A. New Jersey law requires that employers allow their employees time off to attend court for jury duty; however, there is no requirement for the employer to compensate the employee for the time.
Q. Are employers required to pay employees when they are unable to work due to a declared state of emergency?
A. No. New Jersey State law does not require employers to pay employees for time not actually worked. (Exception: Salaried employees who are exempt from overtime.)
Employees who were unable to work due to a weather-related emergency or other disaster may be eligible for unemployment benefits. The fastest way to file for unemployment insurance benefits is at https://www.myunemployment.nj.gov/.
People may also file an unemployment claim by telephone by contacting the state Department of Labor's Re-employment Call Centers at:
- North Jersey: (201) 601-4100
- Central Jersey: (732) 761-2020
- South Jersey: (856) 507-2340
- Out of State: (888) 795-6672
If a federal disaster is declared or for more information on FEMA services, please call the FEMA emergency number at 1-800-621-FEMA (3362) or 1-800-462-7585 (TTY) for the hearing and speech impaired. Information is also available via the internet at www.disasterassistance.gov and www.fema.gov.
Q. If I am a salaried employee who is exempt from overtime, is my employer required to pay me for days the business was closed due to a weather-related emergency or disaster?
A. Yes. If the employer closes operations due to a weather-related emergency or other disaster for less than a full workweek, then the employer must pay an exempt employee "the full salary for any week in which the employee performs any work without regard to the number of days or hours worked," because "deductions may not be made for time when work is not available."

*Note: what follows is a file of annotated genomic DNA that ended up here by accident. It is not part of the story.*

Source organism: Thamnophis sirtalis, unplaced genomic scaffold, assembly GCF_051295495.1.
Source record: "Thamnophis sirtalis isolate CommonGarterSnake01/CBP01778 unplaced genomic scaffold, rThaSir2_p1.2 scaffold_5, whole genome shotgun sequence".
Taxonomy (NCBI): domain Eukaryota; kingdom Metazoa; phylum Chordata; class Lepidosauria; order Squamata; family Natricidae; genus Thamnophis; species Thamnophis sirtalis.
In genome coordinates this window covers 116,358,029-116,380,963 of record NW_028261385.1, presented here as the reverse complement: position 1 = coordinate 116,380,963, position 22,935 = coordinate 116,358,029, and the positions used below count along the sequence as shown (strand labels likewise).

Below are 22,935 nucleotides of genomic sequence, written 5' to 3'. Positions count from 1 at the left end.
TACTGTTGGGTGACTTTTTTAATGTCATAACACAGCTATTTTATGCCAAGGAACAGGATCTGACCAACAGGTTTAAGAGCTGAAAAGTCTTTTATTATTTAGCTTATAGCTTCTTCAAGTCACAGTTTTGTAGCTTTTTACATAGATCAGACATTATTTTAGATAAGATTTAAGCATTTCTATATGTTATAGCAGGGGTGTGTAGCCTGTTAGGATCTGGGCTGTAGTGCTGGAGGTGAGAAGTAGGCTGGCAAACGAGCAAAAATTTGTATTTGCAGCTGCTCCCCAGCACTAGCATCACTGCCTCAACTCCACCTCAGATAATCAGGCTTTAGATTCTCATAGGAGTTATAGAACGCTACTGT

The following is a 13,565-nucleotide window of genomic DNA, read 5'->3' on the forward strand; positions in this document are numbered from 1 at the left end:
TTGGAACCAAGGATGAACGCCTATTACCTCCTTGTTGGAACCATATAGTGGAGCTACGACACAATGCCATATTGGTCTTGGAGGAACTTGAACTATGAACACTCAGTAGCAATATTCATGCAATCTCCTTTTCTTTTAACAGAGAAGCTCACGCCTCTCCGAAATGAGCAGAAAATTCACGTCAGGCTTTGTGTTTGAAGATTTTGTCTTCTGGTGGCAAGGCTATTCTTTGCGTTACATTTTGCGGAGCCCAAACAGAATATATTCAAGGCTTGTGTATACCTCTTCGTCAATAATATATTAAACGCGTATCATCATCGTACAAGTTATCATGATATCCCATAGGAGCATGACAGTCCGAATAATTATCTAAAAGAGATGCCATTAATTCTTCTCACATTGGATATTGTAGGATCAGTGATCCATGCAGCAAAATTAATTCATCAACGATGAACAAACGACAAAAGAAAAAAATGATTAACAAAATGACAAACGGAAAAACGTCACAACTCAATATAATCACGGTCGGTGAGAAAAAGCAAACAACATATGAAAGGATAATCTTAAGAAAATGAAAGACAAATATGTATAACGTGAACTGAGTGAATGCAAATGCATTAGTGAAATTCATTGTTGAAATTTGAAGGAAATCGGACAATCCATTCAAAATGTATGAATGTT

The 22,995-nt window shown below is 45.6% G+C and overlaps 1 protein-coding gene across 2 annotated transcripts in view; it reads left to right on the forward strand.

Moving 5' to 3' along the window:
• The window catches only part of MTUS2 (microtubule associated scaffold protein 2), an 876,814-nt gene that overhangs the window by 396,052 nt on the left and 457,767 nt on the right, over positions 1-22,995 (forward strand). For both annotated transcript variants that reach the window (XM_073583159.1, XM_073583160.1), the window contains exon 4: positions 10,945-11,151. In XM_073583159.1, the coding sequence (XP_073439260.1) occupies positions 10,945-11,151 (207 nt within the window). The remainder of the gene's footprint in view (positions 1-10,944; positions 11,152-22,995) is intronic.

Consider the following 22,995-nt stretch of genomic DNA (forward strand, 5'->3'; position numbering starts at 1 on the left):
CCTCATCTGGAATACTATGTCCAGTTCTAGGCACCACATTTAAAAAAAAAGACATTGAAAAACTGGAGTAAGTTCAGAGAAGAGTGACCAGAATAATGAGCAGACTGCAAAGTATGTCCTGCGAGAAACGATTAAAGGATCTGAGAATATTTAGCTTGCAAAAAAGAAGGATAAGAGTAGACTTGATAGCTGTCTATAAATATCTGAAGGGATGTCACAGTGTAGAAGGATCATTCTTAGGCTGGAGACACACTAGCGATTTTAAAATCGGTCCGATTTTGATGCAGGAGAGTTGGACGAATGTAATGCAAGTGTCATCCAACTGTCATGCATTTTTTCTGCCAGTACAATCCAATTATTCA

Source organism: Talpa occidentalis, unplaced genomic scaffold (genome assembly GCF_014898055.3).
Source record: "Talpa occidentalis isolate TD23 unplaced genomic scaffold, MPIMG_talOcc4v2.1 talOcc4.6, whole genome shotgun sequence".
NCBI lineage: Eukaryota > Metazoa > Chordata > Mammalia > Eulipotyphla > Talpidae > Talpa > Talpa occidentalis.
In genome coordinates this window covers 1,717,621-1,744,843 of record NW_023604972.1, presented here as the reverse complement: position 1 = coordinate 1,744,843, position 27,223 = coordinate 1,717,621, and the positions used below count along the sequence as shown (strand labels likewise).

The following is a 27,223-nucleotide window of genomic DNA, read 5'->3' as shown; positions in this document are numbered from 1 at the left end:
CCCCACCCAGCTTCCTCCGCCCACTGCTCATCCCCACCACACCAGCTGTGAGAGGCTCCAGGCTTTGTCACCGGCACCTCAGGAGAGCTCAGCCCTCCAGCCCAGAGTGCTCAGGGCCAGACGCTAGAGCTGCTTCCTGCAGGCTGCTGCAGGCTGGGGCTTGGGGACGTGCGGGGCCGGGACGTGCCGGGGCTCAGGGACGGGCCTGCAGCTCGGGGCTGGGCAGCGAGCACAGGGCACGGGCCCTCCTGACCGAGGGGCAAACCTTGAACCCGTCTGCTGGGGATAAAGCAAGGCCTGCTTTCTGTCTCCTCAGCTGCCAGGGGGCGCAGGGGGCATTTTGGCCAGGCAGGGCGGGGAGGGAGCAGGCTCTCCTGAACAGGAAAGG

Q. Can my employer force me to take a vacation day(s) for the day(s) the business was closed due to a weather-related emergency?
A. Yes. If an employer chooses to provide benefits, it is up to the employer on how they will be administered. However, benefits must be administered uniformly in accordance with the established policy, employment agreement, or union contract. An individual may have a basis for a wage complaint if the employer fails to adhere to the policy, agreement, or contract.
Q. I am an employer who had to close my business for several days due to a weather-related emergency or other disaster. I cannot afford to pay my employees during the time I am closed. However, I now want to give my hourly employees extra hours (over 40) to make up the time. Will I have to pay overtime?
A. Yes. You must pay overtime after 40 hours of actual work in a 7-day workweek, with the exception of certain salaried employees who meet the definition of an executive, administrative, or professional.
Q. At what age does a minor need an employment certificate?
A. An employment certificate (also referred to as "working papers") is required for all minors under the age of 18.
Q. What is the procedure for obtaining working papers?
A. After receiving a promise of employment from an employer, the minor should go online to submit a working papers application. For more information, click here.
Q. Does a minor need to submit a new working papers application every time they switch jobs?
A. Yes, for a new job, the minor must submit a new working papers application.
Q. What kind of work can a minor perform?
A. The type of work and hours of work vary depending upon the age of the minor. For more information click here.